I took a reasonably sized walk just now from the center of town back to Katamon, a walk I remember being a lot longer and sweatier when I took it a few years ago. The sidewalks are slippery here, you have to be careful where you put your feet if you’re wearing sandals, which I always am. I’ve fallen down more than once in the past.
Some combination of lots of writing to do, exhaustion, and salad dressing on my keyboard has made this an overwhelming day, with more than a tint of sadness. In addition to my earlier and still present fear that I am never getting back again, I’m now also worried that the fact that I was here won’t even hit me until I’m home, or even worse, in Ben Gurion waiting for my flight. There’s nothing to be done about it, actually, except to try and be as present as possible for the next two days. It’s like trying not to think about elephants.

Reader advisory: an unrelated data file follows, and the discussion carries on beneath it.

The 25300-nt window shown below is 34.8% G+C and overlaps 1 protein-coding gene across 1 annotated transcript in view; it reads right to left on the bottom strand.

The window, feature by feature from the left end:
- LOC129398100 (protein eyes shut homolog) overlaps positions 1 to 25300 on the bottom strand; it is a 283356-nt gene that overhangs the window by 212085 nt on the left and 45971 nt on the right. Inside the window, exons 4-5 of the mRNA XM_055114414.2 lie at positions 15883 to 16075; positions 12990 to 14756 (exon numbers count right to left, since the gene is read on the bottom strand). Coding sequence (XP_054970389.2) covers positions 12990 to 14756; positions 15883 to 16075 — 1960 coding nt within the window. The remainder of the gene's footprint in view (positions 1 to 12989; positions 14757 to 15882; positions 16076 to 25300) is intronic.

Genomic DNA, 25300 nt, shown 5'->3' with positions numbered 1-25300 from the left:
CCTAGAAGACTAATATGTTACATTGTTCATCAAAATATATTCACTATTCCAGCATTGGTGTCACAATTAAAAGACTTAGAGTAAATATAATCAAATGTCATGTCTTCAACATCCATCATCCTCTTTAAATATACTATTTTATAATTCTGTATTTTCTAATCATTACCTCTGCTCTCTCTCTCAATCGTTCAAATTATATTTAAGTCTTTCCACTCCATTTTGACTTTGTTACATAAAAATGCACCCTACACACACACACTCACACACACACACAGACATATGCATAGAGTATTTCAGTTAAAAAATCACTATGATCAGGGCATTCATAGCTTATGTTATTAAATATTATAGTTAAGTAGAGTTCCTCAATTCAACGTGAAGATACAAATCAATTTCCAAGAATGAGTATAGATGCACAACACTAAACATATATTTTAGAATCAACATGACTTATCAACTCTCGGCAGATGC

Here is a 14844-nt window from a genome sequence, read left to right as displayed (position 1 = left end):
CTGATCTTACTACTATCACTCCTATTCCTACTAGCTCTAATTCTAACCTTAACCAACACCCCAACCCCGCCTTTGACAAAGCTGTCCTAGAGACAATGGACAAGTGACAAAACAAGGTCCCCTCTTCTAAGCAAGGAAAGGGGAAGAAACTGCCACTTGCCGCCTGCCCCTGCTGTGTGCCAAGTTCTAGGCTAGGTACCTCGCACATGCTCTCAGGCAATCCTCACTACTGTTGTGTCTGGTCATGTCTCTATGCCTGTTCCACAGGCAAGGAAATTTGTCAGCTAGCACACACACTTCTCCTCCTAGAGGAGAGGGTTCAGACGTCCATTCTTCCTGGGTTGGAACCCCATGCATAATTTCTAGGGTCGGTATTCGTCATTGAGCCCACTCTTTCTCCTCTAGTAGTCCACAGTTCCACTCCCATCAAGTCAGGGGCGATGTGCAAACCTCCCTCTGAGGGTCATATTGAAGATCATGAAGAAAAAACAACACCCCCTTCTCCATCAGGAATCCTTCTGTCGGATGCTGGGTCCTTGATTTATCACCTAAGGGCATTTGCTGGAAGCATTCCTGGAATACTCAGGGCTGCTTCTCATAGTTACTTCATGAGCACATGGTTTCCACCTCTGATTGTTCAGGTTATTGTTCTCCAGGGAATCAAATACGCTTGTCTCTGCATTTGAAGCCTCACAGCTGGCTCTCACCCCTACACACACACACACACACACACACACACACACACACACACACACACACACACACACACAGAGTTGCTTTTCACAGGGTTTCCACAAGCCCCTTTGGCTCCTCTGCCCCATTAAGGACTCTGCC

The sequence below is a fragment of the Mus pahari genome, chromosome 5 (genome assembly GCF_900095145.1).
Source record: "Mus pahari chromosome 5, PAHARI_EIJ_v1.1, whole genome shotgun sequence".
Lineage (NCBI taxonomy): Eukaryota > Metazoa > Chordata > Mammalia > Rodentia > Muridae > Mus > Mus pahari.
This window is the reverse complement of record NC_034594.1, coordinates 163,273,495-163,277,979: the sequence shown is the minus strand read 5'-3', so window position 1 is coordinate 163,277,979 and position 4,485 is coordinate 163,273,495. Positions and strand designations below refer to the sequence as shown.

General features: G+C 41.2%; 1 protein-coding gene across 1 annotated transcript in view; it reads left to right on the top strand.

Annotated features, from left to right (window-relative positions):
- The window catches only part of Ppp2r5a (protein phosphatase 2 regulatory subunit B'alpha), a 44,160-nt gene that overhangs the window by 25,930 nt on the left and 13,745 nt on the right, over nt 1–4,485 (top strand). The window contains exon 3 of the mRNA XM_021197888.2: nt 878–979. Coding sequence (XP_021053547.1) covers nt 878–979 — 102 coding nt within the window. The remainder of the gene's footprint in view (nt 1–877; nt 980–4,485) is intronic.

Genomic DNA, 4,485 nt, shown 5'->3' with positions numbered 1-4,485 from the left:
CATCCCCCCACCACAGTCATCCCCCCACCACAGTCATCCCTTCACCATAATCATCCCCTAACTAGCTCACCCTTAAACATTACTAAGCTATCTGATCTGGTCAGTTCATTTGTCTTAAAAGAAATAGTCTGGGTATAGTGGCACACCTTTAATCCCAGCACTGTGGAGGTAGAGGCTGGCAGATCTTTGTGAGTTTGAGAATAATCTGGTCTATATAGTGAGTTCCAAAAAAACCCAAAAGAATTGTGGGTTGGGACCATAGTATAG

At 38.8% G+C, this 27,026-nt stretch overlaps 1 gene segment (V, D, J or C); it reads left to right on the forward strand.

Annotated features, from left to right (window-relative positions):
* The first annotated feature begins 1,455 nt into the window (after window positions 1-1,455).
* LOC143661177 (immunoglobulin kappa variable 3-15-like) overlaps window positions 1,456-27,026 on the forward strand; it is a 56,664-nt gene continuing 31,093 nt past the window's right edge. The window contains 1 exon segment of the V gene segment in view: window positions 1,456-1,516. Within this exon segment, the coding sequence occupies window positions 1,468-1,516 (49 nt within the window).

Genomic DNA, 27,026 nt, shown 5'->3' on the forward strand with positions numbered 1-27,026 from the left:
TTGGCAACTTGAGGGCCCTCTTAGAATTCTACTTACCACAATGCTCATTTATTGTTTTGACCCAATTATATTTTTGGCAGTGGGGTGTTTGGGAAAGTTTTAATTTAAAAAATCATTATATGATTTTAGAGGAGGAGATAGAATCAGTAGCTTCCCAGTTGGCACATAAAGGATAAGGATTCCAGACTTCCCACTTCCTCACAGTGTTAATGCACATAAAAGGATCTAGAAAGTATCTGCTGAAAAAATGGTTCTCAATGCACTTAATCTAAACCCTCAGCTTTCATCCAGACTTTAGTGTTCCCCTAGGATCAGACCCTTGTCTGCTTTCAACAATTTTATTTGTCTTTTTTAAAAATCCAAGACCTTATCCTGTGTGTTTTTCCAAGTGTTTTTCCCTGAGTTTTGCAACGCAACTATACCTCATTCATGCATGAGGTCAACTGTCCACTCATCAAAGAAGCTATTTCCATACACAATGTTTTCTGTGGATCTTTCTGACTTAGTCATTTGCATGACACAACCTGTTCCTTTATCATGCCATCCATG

Another truth that I’ve been reticent to admit: sometimes there are just no words. I can’t make people who don’t understand what it means to be here suddenly get it. I can’t explain what Israel means, as much as I want to and physically need to, as much as as a writer, I think it’s a cop out to say I can’t describe something. It’s exhausting to talk about being here, especially to those with no reference point, for whom Israel is place that simply equals danger, blood and hatred. The responsibility, real or imagined, feels very great.